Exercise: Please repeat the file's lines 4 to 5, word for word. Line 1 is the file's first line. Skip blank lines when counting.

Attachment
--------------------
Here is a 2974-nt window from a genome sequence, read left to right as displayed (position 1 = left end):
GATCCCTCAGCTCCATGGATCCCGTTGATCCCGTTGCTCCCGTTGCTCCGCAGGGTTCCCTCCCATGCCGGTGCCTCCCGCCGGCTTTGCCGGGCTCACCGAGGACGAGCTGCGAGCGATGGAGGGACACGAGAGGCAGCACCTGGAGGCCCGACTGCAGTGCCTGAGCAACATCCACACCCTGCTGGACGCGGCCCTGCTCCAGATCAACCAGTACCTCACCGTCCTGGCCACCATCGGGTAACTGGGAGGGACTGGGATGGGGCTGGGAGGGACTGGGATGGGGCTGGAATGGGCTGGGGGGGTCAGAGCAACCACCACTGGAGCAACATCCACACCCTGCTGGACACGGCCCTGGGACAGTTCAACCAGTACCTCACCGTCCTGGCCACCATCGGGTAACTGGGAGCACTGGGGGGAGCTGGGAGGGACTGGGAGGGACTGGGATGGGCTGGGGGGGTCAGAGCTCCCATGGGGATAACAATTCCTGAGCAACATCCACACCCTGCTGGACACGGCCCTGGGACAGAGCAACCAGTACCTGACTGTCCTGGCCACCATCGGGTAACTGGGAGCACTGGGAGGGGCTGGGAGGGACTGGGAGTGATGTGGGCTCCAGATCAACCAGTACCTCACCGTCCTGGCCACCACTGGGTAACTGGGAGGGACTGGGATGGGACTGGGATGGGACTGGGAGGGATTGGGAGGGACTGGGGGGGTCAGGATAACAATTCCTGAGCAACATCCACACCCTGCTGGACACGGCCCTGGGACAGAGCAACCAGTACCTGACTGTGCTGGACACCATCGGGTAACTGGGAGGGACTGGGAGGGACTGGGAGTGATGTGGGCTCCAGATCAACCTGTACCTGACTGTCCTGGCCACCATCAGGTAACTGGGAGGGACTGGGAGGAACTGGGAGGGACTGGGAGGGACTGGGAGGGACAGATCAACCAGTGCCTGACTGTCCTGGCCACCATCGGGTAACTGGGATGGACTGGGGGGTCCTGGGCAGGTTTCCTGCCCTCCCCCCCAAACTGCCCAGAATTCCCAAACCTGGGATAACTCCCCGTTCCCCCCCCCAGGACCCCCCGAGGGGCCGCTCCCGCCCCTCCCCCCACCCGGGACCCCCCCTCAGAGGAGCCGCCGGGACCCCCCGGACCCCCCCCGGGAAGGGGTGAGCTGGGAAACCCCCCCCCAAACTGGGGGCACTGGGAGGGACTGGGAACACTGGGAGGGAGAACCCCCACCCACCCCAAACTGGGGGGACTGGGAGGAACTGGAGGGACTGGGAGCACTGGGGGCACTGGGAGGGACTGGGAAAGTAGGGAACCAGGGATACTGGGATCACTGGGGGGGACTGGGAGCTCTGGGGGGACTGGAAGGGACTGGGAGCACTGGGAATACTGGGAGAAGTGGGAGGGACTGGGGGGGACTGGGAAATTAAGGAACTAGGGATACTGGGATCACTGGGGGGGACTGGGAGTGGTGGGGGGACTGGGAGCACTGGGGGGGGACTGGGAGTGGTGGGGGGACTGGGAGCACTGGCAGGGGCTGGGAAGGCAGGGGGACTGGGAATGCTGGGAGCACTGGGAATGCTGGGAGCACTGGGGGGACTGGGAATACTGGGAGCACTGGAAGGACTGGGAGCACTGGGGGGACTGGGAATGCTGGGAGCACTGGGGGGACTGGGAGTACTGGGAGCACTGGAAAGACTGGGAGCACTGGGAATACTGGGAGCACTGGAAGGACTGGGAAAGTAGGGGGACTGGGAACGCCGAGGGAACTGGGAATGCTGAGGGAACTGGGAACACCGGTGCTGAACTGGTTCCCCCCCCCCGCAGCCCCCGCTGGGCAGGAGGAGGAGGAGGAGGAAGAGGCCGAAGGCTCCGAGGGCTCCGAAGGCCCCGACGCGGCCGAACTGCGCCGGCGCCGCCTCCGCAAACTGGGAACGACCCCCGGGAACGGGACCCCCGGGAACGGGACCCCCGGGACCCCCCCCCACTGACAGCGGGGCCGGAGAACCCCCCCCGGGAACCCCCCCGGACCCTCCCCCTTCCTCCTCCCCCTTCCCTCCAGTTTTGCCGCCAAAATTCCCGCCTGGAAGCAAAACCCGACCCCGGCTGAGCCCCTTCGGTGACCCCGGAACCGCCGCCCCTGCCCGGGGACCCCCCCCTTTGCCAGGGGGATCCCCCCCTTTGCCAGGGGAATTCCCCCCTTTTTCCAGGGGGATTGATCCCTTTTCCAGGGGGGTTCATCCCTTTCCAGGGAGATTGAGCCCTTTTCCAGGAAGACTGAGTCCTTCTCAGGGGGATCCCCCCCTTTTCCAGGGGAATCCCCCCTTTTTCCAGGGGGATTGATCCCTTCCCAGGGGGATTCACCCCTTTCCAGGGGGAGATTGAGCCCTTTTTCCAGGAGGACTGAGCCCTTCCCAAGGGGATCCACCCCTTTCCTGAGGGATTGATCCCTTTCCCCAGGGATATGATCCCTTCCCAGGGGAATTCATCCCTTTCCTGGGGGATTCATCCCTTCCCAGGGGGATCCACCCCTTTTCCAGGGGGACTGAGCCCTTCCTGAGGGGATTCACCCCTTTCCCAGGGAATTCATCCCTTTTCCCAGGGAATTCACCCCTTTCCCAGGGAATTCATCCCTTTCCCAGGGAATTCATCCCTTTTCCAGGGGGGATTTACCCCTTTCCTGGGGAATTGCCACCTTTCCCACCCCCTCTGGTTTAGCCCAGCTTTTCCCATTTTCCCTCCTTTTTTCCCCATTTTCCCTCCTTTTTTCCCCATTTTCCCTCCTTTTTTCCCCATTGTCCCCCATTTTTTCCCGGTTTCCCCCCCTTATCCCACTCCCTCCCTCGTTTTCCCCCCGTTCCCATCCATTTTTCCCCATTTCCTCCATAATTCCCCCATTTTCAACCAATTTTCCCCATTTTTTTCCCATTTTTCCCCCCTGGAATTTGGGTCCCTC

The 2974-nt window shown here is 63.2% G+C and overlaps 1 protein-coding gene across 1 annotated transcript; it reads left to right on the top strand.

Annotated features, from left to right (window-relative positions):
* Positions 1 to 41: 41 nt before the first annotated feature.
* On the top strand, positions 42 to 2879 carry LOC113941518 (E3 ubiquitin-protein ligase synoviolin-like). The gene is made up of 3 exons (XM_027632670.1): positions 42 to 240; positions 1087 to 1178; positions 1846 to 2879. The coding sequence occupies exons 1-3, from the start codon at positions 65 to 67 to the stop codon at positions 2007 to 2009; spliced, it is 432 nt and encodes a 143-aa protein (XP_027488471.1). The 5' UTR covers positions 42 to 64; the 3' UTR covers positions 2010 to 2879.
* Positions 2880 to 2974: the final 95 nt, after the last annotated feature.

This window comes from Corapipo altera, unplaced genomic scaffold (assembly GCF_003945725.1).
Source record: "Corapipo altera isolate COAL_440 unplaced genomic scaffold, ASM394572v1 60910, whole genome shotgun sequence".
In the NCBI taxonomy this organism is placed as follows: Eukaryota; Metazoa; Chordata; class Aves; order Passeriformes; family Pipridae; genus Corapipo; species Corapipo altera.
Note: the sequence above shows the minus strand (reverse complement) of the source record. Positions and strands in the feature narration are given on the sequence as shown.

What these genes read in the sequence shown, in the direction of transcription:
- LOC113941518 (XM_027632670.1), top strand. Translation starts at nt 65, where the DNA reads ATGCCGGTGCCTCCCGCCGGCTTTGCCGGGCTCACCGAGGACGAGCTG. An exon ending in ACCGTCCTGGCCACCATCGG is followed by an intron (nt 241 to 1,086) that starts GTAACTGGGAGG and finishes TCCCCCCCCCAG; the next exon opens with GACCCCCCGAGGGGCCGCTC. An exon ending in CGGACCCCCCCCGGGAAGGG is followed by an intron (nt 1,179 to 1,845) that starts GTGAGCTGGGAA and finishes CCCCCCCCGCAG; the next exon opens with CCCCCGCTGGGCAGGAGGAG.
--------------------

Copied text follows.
Annotated features, from left to right (window-relative positions):
* Positions 1 to 41: 41 nt before the first annotated feature.